KYIV, Ukraine — Until this week, Ukrainians seemed to see President Volodymyr Zelensky as beyond reproach, a national hero who stayed in Kyiv despite the risk to his personal safety to lead his country against invading Russian troops.
Ordinary people tweeted their experiences of chaos and dislocation after an invasion for which they were unprepared, and described how they might have made different choices had they known what was coming. Public figures and academics wrote harsh critiques on Facebook of his decision to downplay the risk of an invasion, saying he bears at least some responsibility for the atrocities that followed.
In the interview with The Post, published Tuesday, Zelensky cited his fears that Ukrainians would panic, flee the country and trigger economic collapse as the reason he chose not to share the stark warnings passed on by U.S. officials regarding Russia’s plans.
“If we had communicated that … then I would have been losing $7 billion a month since last October, and at the moment when the Russians did attack, they would have taken us in three days,” Zelensky said.
He added that subsequent events — with Russian troops failing to reach the capital — suggested he had made the right call.
“That’s what happened when the invasion started — we were as strong as we could be. Some of our people left, but most of them stayed here; they fought for their homes. And as cynical as it may sound, those are the people who stopped everything.”
Many Ukrainians took exception to the implication that Zelensky had prioritized the health of the economy over their well-being, and they suggested that many lives might have been saved if the government had adequately prepared the population for war.
Sevgil Musaieva, editor in chief of Ukrainska Pravda, a Ukrainian news site, posted on Facebook that she was “personally offended” by Zelensky’s explanation, saying it called into question the intelligence of Ukrainians. She wouldn’t have fled, she said, and the $7 billion a month potential cost to the economy has to be weighed against the lives lost, the swift capture by Russia of parts of southern Ukraine and the fear and intimidation of civilians who unexpectedly found themselves under Russian occupation.
“Honestly, my hair stood on end when I read what [Zelensky] said about evacuation. … How can a person who has Mariupol, Bucha and Kherson on his conscience say that an evacuation would have overwhelmed the country?” wrote journalist Bohdan Butkevich on his Facebook page, referring to places where Russia has been accused of committing atrocities.
“He didn’t want to put the country on a military footing because he was afraid of losing power,” Butkevich wrote.
The lack of warning for civilians living in the threatened areas, and especially those with children, the elderly and people with impaired mobility, was “not a glitch, not a mistake, not an unfortunate misunderstanding, not a strategic miscalculation — it is a crime,” said Ukrainian author Kateryna Babkina.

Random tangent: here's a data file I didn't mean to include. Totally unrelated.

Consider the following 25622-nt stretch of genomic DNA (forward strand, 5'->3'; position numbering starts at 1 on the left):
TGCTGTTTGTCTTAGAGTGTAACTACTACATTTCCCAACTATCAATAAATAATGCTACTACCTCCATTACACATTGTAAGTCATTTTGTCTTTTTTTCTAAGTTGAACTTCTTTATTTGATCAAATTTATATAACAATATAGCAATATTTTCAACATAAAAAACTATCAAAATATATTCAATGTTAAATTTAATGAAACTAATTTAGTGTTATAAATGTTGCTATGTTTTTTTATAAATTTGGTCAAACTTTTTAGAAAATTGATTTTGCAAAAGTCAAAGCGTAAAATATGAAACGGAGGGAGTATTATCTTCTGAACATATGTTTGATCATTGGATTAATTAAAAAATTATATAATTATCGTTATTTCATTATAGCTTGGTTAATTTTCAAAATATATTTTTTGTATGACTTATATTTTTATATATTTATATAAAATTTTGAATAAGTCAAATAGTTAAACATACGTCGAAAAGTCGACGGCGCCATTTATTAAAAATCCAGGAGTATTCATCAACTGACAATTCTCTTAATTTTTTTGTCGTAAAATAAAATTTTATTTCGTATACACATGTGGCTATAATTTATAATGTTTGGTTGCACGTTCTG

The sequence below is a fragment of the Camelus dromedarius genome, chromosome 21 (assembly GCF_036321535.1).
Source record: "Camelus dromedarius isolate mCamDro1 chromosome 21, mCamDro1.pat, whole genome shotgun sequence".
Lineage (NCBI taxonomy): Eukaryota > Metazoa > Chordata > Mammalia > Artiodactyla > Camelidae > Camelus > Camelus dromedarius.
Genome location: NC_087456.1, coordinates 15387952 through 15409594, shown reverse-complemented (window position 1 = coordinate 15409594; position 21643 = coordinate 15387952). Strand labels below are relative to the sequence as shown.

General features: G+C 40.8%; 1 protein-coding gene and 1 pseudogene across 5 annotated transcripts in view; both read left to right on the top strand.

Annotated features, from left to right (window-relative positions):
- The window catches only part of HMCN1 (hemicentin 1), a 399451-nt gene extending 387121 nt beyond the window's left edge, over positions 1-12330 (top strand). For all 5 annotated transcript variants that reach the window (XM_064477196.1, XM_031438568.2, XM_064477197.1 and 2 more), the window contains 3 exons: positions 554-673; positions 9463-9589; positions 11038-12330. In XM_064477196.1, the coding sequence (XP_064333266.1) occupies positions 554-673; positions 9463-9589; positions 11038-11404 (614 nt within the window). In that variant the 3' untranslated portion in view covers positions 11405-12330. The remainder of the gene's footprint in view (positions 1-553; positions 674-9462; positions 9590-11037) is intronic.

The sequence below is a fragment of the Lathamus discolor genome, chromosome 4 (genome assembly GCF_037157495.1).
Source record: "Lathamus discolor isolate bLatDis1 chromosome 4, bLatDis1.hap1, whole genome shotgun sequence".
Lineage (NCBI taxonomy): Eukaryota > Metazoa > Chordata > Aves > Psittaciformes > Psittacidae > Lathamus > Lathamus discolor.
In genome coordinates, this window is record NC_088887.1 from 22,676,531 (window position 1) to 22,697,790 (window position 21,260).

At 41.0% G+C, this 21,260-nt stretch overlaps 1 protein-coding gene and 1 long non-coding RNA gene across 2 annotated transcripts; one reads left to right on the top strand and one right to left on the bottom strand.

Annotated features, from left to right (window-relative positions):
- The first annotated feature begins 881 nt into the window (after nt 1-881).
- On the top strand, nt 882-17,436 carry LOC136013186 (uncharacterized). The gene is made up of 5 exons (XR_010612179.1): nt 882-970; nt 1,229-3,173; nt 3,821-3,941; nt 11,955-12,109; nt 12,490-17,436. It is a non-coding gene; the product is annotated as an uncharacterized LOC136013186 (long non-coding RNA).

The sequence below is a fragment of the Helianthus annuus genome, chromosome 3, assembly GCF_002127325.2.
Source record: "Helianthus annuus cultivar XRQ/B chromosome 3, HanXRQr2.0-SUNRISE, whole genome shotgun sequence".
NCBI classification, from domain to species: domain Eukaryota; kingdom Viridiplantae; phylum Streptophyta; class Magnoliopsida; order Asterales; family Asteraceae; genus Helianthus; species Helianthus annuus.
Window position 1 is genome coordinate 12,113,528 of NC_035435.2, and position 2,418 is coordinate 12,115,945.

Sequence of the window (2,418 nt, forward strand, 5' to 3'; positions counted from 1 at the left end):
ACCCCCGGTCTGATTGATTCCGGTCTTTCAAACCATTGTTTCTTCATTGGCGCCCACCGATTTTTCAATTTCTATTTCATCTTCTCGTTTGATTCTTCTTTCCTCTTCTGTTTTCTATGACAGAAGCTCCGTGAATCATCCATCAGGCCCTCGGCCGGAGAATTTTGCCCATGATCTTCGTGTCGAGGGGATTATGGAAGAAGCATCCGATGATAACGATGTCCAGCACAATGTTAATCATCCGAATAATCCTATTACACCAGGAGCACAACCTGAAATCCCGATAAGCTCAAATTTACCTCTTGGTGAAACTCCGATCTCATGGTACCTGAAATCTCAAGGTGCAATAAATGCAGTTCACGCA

Aides and a spokesman for Zelensky did not immediately respond to requests for comment from The Post.
The outpouring also included many defenses of Zelensky. Valerii Pekar, a publicist who teaches at the Kyiv-Mohyla Business School, wrote on Facebook that Ukrainians had ample access to media reports about the American warnings.
“Anyone who did not pack his own rucksack after reading the news about American intelligence reports has no right to claim that he was not warned,” he said.
“We all knew, and understood, that war was coming. We just didn’t want to believe it because it’s too terrible to be true,” wrote Olena Gnes, founder of the What is Ukraine project, on her Facebook page. “None of Zelensky’s statements would have changed anything significantly.”
Some of the criticism came from political opponents who would seize on any opportunity to attack the president, said Musaieva, the newspaper editor, in an interview. But many did not.
The level of outrage is unprecedented in wartime Ukraine, she said, and represents perhaps “the first serious communication crisis” for Zelensky, regarded as a master communicator, and his team.
Even those who said they understood why Zelensky didn’t want to provoke panic said they nonetheless wondered whether there were steps that could have been taken to alleviate the impact of the invasion — from preparing blood banks to digging trenches along the northern border to prevent Russian troops from overrunning many towns and villages before they were halted outside Kyiv.
Such questions had lingered, unspoken, since the ferocity of the invasion stunned the country on Feb. 24, ordinary Ukrainians said. But the consensus has been that Ukrainians need to unite and refrain from criticism while the country is at war, said Oksana, 30, who was discussing the controversy Thursday in a Kyiv cafe with her partner. She asked that her full name not be used because the subject is sensitive.
Now that some people are raising questions about Zelensky’s choices, many are debating whether more could have been done, she said.
“My biggest question is about the level of atrocities we saw, and I think about whether they could have been prevented,” said Oksana, who did not vote for Zelensky but now supports him wholeheartedly as the leader Ukraine needs to win the war.
“It will damage us to discuss this now,” she said. “Ukraine is winning because of our belief in the president and our armed forces. So I’m ready to wait for the explanation until after we win the war.”
“Then we start asking questions,” she said. “There are questions that need answers because this is the society we are fighting for — a society of accountability.”